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Bank:Federal Reserve Bank of Boston  Series:Working Papers 

Working Paper
The impact of managed care on the gender earnings gap among physicians

Important differences in labor market characteristics suggest that men and women physicians may be viewed as imperfect substitutes in the labor market. Concerns about efficiency and cost-cutting, which have led to the adoption of managed care practices, may have (unintentionally) favored female physicians. Using data from the Young Physicians Survey, the author compares changes in the gender earnings gap for physicians in states with high versus low managed care growth during the 1980s. She finds that the gender gap in hourly earnings among physicians in states with high managed care growth ...
Working Papers , Paper 13-1

Working Paper
Family characteristics and macroeconomic factors in U. S. intragenerational family income mobility, 1978–2014

Family economic mobility has been a policy concern for decades, with interest heating up further since the 1990s. Using data that tracks individual families? incomes during overlapping 10-year periods from 1978 through 2014, this paper investigates the relationships of factors ? family characteristics and macro influences ? to intragenerational mobility and whether the importance of those factors has changed over time. Family characteristics include both levels of work behavior and family structure and within-period changes in those factors, as well as time-invariant characteristics of the ...
Working Papers , Paper 19-1

Working Paper
What do cross-sectional growth regressions tell us about convergence?

This paper tests the dynamic implications of beta-convergence with time-series data from 48 contiguous U.S. states. The motivation for this paper rests with the interpretation of results from cross-sectional growth regressions. These results show that poor regions experience faster per-capita income growth than rich regions. This is interpreted as evidence of convergence. However, convergence is a dynamic adjustment process with testable implications in time-series data, while the literature employs cross-sectional data to estimate this dynamic concept. A set of strong assumptions must be ...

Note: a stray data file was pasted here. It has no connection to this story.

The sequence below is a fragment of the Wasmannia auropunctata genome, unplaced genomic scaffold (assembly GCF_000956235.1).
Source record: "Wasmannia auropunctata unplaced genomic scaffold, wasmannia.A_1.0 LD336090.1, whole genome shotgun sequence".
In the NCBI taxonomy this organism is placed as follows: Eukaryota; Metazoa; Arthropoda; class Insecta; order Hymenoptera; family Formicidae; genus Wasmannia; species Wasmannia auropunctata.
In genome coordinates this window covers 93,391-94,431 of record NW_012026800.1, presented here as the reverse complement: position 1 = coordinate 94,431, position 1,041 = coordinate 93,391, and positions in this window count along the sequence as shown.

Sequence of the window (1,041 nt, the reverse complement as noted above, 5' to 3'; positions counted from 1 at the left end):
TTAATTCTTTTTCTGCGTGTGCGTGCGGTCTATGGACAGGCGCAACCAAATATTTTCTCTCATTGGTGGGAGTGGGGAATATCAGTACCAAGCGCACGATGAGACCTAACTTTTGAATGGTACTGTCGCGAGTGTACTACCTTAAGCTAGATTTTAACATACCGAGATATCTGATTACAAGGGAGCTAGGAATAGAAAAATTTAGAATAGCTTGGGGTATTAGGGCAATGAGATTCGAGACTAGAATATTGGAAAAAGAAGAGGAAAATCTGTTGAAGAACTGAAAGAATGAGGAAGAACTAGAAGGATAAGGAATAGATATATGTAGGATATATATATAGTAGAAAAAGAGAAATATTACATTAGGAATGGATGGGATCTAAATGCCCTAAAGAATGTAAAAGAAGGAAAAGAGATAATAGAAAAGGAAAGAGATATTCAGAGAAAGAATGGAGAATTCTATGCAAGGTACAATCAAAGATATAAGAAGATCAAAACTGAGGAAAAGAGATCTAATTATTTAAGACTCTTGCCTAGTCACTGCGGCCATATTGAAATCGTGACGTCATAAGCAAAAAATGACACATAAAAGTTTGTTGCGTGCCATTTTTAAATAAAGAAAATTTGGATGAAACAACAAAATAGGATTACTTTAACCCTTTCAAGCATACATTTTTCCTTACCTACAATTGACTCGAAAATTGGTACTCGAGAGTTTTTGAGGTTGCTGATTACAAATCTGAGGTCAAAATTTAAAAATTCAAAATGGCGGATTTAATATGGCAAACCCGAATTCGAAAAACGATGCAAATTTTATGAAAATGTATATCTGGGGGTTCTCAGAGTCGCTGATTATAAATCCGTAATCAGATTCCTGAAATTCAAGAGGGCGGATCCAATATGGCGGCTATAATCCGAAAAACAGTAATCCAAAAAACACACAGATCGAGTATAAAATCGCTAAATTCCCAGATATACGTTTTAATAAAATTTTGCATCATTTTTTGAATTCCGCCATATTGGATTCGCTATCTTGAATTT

Working Papers , Paper 98-4

Working Paper
Productivity shocks, investment, and the real interest rate

I analyze the effects of a favorable shift in expected future productivity on the current level of investment and the real interest rate. In a standard RBC model, an increase in expected future productivity raises the real rate, but decreases the current level of investment for plausible parameter values of the intertemporal elasticity of substitution in consumption. However, it is shown that such a conclusion is unwarranted when nominal rigidities are introduced into the analysis. In contrast with the flexible-price case, the favorable shift in future productivity can lead to an increase in ...
Working Papers , Paper 99-2

Working Paper
Bank consolidation and small business lending: it's not just bank size that matters

Concern with the potential effect of bank mergers on small business lending has stemmed from a belief that larger acquirers may be less willing than their smaller targets to be active in the small business lending market. However, we find that in roughly half the commercial and savings bank mergers of the past three years, the acquirer has a larger portfolio share of small business loans than its target; moreover, the most common acquirer of small banks is another small bank. The empirical results support the hypothesis that acquirers tend to recast the target in their own image, causing ...